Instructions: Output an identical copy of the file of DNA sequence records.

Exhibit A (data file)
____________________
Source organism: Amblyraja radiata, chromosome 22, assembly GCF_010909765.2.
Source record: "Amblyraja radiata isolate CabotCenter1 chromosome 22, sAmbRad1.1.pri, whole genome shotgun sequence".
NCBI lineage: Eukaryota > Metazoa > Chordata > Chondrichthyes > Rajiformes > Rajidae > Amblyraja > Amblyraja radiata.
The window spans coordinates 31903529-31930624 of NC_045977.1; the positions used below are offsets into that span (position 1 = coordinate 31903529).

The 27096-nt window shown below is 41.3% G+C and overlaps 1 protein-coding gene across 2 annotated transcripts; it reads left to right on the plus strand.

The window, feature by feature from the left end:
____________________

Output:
Source organism: Amblyraja radiata, chromosome 22, assembly GCF_010909765.2.
Source record: "Amblyraja radiata isolate CabotCenter1 chromosome 22, sAmbRad1.1.pri, whole genome shotgun sequence".
NCBI lineage: Eukaryota > Metazoa > Chordata > Chondrichthyes > Rajiformes > Rajidae > Amblyraja > Amblyraja radiata.
The window spans coordinates 31903529-31930624 of NC_045977.1; the positions used below are offsets into that span (position 1 = coordinate 31903529).

The 27096-nt window shown below is 41.3% G+C and overlaps 1 protein-coding gene across 2 annotated transcripts; it reads left to right on the plus strand.

The window, feature by feature from the left end: